NATO Commander

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NATO Commander
NATO Commander
Cover art by David Martin
Developer(s) MicroProse
Publisher(s)
Designer(s) Sid Meier
Jim Synoski
Platform(s) Atari 8-bit family, Apple II,[2] Commodore 64[1]
Release
Genre(s) Strategy[1]
Mode(s) Single player

NATO Commander is a commercial computer strategy game designed by Sid Meier and released in 1983 by MicroProse. The game ran on 8-bit home computers of its day such as the Atari 8-bit family, Apple II and Commodore 64.

The player takes the role of the Supreme Allied Commander of NATO forces in Europe as they respond to a massive Warsaw Pact attack. The goal is to slow their advance and inflict casualties, hoping to force a diplomatic end to the war before West Germany is overrun.

The same game engine was also used as the basis for Conflict in Vietnam, Crusade in Europe and Decision in the Desert.

Gameplay[edit]

The scenario involves a Cold War Soviet invasion of West Germany. The player is given operational control of NATO land armies, while the computer controls the Soviets, and must repel the invasion by deploying his forces geographically and choosing their offensive or defensive roles.[2] As the battle progresses, both operational and political factors influence the outcome. NATO may lose or win back cities and territory; according to the scenario chosen the player had the option to decide to stave off the Warsaw Pact onslaught by countercharging head-on, buying time for space awaiting a diplomatic solution, or mounting a counteroffensive.

The game's interface has strong similarities to the seminal Eastern Front in the way the map is displayed and various orders are given to the units. However, NATO Commander takes place in real-time, with one second of time representing 5 minutes passing in the game. It also has more unit types including armor and infantry, armored infantry (mostly for reconnaissance), airborne troops and air forces and helicopters. The latter are useful for attacking Soviet units that are isolated or surrounded, which protects them from surface-to-air missiles from the Soviet side of the map. Another major change is the hidden movement system, which only displays Soviet units that are visible to the allied units. Air forces can be used for air superiority, ground attack or as a reconnaissance force to help reveal the hidden Soviet forces.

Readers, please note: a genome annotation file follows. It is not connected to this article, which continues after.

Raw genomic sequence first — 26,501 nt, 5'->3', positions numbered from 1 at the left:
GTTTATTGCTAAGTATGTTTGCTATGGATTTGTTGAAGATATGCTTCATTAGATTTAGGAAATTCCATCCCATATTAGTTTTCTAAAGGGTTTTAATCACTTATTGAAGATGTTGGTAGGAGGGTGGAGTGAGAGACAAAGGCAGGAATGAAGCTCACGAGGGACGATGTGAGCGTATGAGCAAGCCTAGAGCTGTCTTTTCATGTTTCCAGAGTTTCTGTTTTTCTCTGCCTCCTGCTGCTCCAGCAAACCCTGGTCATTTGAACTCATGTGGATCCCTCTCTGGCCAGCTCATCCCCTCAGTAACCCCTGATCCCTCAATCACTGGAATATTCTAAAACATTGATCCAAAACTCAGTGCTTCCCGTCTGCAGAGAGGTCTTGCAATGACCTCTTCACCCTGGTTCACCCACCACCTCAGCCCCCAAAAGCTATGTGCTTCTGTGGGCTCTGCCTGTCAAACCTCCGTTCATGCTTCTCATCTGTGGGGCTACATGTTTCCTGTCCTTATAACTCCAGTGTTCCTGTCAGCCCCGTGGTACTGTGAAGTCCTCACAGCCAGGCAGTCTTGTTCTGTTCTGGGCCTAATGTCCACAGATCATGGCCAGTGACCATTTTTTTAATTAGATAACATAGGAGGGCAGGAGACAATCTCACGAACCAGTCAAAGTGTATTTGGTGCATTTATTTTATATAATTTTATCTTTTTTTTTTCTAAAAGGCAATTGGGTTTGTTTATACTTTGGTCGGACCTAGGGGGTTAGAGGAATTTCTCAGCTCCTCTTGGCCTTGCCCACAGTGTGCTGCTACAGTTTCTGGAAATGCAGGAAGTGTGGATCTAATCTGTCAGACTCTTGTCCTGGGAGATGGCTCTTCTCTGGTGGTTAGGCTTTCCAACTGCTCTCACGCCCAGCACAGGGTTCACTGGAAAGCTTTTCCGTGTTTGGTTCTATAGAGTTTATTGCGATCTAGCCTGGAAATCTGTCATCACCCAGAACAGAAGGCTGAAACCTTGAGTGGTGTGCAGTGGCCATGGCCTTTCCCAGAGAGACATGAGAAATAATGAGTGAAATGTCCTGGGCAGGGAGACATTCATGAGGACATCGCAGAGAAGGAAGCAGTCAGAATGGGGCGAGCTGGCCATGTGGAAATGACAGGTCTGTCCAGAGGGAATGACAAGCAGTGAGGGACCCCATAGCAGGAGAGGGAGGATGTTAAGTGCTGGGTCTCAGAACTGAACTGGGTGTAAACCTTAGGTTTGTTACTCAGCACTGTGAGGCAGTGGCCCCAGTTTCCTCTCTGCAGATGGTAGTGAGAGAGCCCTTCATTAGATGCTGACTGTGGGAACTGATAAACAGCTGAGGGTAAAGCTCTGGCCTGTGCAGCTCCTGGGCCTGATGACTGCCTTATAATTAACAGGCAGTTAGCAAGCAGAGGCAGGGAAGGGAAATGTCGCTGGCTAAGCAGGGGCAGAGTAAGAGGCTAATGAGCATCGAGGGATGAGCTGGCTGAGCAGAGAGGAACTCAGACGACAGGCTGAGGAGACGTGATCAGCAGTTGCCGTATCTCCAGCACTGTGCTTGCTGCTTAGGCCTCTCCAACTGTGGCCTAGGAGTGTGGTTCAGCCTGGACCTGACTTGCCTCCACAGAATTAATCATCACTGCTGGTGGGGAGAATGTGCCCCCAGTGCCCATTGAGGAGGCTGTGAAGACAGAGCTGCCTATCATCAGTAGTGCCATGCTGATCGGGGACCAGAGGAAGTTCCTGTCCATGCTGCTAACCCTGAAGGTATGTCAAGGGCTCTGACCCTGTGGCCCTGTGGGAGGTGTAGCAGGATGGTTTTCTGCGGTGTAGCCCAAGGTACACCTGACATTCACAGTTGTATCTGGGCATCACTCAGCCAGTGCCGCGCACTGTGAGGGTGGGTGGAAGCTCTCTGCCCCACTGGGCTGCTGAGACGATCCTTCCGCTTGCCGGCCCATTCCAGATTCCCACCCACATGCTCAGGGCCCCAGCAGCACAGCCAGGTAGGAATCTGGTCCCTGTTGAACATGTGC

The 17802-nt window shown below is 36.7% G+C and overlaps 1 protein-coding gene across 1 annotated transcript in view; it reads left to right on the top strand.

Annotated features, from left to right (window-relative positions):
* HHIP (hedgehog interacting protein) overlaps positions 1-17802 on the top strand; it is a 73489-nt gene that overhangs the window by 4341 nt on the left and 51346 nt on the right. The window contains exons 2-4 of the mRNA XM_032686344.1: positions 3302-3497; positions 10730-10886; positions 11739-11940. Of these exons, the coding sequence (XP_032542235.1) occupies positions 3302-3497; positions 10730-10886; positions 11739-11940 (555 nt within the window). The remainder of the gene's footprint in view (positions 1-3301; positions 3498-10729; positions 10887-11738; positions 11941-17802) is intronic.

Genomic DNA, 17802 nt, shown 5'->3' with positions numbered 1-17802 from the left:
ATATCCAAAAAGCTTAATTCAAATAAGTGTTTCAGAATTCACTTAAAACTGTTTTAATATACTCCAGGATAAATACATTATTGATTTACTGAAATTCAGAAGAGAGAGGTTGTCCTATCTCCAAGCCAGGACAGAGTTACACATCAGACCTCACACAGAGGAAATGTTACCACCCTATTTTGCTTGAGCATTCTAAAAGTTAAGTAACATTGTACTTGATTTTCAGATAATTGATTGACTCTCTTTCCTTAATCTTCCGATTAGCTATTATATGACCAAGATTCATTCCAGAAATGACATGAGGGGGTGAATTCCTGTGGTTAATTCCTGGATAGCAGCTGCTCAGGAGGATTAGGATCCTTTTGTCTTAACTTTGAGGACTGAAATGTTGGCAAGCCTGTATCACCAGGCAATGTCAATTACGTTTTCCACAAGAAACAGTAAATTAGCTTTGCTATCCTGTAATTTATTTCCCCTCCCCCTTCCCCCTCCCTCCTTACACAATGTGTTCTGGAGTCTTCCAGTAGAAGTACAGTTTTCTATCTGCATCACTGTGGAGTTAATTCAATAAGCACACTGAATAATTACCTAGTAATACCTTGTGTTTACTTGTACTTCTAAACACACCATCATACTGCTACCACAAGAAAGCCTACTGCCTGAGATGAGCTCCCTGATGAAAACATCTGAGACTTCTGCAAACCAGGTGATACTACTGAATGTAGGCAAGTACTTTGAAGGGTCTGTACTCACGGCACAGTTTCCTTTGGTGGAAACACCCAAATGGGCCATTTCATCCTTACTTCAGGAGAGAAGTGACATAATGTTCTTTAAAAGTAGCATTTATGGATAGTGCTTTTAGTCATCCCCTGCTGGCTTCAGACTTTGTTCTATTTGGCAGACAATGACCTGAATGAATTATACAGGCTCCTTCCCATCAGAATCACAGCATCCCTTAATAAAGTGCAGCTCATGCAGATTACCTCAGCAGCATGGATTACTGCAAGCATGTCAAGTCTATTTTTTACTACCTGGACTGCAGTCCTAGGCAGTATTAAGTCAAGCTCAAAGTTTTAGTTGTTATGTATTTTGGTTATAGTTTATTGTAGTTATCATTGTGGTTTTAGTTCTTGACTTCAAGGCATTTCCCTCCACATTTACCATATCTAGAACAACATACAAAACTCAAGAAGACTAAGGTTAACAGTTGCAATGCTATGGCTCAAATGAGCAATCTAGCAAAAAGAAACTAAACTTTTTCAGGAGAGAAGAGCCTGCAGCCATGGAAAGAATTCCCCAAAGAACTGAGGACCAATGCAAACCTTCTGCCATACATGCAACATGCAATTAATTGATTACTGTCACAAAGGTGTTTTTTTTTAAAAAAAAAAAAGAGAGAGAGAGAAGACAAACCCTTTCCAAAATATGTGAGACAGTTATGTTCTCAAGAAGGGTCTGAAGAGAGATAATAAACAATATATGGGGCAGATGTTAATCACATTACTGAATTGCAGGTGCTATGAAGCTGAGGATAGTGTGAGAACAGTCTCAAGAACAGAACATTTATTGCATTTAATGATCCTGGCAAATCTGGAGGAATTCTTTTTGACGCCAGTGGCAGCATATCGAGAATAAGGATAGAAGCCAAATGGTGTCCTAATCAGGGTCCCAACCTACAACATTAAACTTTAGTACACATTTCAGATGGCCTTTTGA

The game has a variety of scenarios, each one larger than the last. The first is simply a limited encounter on the front, while the next include a counterattack around the Hannover-Hamburg axis, awaiting the French Army's mobilization or the Italian Army's decision to enter the fray or not.[2] Tactical nuclear weapons and chemical weapons are available to both sides but their use often carried heavy image penalties and could initiate an escalation.[2] In the end, either the player or the Soviets surrender, based on how much land and combat-ready forces remain.[2]

Reception[edit]

Computer Gaming World in 1984 criticized NATO Commander for being imbalanced in favor of the Warsaw Pact, but concluded that the game was one of the first combat games to take advantage of computer power, resulting in a "superb strategic simulation".[3] A 1992 survey in the magazine of wargames with modern settings gave the game three stars out of five.[4]

References[edit]

  1. ^ a b c d e f NATO Commander at GameFAQs
  2. ^ a b c d e NATO Commander at MobyGames
  3. ^ Bausman, Mark (February 1984). "NATO Commander: Review". Computer Gaming World. Vol. 4 no. 1. pp. 26, 45. Retrieved 21 May 2016. 
  4. ^ Brooks, M. Evan (June 1992). "The Modern Games: 1950 - 2000". Computer Gaming World. p. 120. Retrieved 24 November 2013. 

External links[edit]